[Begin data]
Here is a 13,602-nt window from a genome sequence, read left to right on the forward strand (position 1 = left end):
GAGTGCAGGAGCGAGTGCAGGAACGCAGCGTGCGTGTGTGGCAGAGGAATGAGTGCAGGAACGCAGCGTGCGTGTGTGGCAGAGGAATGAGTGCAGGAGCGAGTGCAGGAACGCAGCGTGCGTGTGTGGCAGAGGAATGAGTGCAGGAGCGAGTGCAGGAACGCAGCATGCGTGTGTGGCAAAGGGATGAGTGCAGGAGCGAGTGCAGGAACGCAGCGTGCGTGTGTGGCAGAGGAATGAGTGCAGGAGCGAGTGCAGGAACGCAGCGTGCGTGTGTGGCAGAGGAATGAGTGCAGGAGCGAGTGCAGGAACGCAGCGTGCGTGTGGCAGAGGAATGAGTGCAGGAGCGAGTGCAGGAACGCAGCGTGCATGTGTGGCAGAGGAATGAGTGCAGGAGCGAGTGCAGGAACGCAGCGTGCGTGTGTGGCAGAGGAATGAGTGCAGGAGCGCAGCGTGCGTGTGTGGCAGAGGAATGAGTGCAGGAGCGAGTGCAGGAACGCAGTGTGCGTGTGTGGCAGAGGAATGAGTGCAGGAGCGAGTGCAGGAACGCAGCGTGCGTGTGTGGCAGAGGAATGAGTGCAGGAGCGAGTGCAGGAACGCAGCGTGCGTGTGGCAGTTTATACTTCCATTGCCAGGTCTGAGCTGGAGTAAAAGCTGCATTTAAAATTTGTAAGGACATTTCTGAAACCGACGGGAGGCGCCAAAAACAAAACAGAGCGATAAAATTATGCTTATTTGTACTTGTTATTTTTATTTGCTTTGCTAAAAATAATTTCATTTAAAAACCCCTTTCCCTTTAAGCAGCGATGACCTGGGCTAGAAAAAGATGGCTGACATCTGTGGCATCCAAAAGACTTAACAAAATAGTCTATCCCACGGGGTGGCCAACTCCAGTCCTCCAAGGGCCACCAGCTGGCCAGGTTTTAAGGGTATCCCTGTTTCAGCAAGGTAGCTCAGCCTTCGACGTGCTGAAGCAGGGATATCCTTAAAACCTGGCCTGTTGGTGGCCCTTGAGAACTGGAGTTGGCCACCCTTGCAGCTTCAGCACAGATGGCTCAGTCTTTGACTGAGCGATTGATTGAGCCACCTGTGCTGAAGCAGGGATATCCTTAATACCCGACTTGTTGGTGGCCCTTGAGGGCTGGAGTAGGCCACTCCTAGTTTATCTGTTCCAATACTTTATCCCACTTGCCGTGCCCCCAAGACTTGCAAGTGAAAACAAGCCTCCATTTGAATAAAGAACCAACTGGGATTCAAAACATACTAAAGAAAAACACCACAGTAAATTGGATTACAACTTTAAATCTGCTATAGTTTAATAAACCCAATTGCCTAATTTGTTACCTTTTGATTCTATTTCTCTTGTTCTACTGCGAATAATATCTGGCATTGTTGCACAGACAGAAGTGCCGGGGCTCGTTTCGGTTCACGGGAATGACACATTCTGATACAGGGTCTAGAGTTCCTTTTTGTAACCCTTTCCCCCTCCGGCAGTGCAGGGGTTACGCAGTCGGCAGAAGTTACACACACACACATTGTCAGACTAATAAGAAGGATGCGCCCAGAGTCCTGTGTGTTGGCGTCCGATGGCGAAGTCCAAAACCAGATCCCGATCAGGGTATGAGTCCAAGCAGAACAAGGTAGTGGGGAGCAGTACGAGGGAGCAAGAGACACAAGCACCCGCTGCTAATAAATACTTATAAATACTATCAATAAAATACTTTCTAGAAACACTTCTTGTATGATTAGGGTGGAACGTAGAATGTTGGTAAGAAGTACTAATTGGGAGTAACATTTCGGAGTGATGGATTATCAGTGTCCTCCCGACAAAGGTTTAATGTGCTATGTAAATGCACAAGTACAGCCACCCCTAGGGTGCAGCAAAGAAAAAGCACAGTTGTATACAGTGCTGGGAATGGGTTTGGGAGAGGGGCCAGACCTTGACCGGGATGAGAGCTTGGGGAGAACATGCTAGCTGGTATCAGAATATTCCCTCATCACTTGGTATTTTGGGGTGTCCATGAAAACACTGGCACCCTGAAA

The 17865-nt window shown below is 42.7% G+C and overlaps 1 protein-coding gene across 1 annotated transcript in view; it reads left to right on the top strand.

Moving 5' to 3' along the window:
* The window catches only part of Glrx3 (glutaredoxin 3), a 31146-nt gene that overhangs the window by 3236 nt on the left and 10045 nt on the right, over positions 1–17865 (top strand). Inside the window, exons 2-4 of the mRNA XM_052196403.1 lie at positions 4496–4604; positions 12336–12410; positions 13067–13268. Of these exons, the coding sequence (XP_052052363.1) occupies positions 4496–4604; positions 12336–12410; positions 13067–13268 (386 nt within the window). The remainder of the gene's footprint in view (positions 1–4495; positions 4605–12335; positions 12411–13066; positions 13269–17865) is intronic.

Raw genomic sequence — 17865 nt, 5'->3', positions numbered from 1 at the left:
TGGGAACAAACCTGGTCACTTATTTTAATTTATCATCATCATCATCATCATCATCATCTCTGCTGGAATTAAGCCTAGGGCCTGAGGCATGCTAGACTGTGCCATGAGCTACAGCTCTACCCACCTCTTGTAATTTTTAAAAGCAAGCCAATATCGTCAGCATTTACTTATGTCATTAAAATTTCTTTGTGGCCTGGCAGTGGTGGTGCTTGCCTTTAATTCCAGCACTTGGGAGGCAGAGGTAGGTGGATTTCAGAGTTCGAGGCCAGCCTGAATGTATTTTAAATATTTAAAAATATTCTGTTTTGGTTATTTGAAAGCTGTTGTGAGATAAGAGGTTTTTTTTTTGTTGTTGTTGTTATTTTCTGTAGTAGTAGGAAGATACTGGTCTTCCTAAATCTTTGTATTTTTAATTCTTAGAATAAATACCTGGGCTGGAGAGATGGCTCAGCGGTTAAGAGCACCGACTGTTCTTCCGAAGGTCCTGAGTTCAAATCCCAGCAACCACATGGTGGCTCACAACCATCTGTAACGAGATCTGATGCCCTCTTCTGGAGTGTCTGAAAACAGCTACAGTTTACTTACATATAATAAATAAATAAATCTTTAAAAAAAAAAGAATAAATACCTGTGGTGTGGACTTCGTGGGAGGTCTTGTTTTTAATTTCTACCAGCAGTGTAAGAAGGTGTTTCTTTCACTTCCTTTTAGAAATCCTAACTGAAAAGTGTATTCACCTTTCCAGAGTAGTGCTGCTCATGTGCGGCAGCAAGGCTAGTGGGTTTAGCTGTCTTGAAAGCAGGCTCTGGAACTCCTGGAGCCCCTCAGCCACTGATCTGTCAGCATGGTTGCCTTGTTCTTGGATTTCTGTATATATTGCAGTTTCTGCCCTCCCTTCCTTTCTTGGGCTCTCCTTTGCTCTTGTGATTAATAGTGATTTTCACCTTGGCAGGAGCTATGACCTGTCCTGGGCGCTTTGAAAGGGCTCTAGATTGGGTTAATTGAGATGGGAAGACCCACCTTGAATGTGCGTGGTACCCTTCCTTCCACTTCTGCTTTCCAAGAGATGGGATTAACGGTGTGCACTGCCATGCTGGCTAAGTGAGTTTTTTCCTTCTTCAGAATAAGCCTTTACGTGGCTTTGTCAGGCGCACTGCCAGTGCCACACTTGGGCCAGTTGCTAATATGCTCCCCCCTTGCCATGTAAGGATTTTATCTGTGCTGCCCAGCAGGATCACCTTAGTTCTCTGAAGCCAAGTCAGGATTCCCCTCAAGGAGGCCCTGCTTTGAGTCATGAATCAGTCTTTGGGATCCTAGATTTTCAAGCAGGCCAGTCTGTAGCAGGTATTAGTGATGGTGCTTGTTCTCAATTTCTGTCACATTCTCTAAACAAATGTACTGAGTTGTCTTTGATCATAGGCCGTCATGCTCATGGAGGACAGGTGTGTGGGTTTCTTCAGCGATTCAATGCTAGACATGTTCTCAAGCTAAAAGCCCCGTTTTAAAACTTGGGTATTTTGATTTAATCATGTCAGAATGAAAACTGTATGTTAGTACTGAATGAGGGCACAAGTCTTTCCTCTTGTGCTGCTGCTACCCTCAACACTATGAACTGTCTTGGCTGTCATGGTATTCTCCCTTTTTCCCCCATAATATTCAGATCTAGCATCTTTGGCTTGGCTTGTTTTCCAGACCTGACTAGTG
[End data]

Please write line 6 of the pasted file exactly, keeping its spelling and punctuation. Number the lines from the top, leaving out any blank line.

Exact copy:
Raw genomic sequence — 17865 nt, 5'->3', positions numbered from 1 at the left: